Lies My Teacher Told Me Analysis

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Taking Responsibility For Education Students rely on a number of things in their pursuit of a higher education; teachers, accredited institutions, and textbooks containing correct information. James Loewen, who wrote Lies My Teacher Told Me, brings up concerns for students stating US History lower-learning textbooks are not equipped with factual information. In Loewen’s text he brings to light some very significant US events he believes are not factual. When we think of studying history we think about learning specific dates, events, or wars that impacted our country. Not many people stop to question if the information they are reading or being taught is factual. While the events Loewen points out may have some discrepancies in US History lower-learning textbooks; this does not mean all textbooks are incorrect. If anyone were to research any single US historical event he would end up finding out information he may have not been privy to through textbooks. Keep in mind, to incorporate every detail into one United States (US) History textbook is an unfathomable task. Students wouldn’t be able to carry the textbook and it would take years for teachers to deliver them information to him. A college student is able to focus his studies on a specific subject or event instead of a broader…show more content…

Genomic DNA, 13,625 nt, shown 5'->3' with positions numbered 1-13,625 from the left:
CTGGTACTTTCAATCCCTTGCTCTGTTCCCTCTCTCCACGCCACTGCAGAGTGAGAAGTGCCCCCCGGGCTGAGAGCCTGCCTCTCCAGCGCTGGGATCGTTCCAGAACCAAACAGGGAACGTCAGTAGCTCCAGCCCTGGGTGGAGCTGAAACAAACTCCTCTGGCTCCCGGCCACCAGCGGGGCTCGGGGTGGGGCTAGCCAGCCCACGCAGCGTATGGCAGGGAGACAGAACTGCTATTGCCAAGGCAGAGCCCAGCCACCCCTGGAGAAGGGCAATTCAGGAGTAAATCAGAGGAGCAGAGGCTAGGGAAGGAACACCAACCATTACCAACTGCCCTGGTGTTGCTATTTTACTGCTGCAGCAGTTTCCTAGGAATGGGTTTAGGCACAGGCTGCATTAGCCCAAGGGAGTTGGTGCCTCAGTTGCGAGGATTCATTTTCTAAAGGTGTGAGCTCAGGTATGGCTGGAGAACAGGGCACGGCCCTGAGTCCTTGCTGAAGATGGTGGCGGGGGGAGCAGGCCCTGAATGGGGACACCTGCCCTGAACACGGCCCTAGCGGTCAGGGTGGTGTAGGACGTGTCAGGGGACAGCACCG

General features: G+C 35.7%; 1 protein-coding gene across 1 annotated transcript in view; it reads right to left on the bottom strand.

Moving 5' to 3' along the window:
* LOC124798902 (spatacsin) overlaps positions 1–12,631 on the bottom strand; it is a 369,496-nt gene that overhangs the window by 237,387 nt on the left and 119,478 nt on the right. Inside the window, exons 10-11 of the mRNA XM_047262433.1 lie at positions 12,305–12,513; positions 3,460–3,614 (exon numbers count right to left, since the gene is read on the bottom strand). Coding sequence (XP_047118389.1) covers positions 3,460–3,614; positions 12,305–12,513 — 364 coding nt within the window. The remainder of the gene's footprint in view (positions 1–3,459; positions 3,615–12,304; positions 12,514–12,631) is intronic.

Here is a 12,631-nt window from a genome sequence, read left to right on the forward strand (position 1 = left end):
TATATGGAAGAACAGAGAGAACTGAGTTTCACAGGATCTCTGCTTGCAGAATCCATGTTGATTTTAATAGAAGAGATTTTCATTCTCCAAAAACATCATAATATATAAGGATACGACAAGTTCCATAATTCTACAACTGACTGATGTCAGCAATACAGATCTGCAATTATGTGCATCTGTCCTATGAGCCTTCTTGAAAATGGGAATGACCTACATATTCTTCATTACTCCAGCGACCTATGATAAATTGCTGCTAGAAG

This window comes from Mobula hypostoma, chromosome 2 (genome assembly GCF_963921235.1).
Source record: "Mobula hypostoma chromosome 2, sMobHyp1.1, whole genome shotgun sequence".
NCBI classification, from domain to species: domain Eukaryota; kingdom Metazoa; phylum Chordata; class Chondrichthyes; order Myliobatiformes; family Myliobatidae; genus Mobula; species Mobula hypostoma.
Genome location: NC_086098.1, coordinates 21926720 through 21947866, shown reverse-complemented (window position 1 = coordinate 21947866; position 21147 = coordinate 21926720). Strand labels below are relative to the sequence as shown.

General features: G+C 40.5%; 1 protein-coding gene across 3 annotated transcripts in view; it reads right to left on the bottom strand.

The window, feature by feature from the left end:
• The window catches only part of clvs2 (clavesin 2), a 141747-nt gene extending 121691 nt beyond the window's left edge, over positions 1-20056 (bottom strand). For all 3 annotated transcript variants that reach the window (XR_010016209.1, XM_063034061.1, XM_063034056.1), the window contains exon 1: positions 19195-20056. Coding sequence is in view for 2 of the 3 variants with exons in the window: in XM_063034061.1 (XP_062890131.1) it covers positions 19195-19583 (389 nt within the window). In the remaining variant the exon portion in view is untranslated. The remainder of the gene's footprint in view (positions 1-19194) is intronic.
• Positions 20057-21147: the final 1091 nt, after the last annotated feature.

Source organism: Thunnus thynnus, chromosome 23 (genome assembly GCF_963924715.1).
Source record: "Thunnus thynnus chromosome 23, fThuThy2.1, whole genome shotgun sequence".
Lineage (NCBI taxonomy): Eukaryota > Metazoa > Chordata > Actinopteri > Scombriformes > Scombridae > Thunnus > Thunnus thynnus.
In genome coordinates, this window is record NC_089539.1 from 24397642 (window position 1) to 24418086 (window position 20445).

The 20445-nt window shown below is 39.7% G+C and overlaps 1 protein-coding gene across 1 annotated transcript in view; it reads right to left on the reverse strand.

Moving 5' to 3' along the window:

Werking argues that Mather's role in Salem must be reconsidered, not by using the traditional arguments for his relative innocence or guilt, but by exploring the social climate of the times and Mather's own personal struggle for balance (p 283). Werking’s essay is full of analysis of Mather’s texts, and the analysis of others who have analyzed Mather’s text portraying Cotton Mather as a concerned reverend who merely wanted to help his congregation and warn others of a particular ailment -
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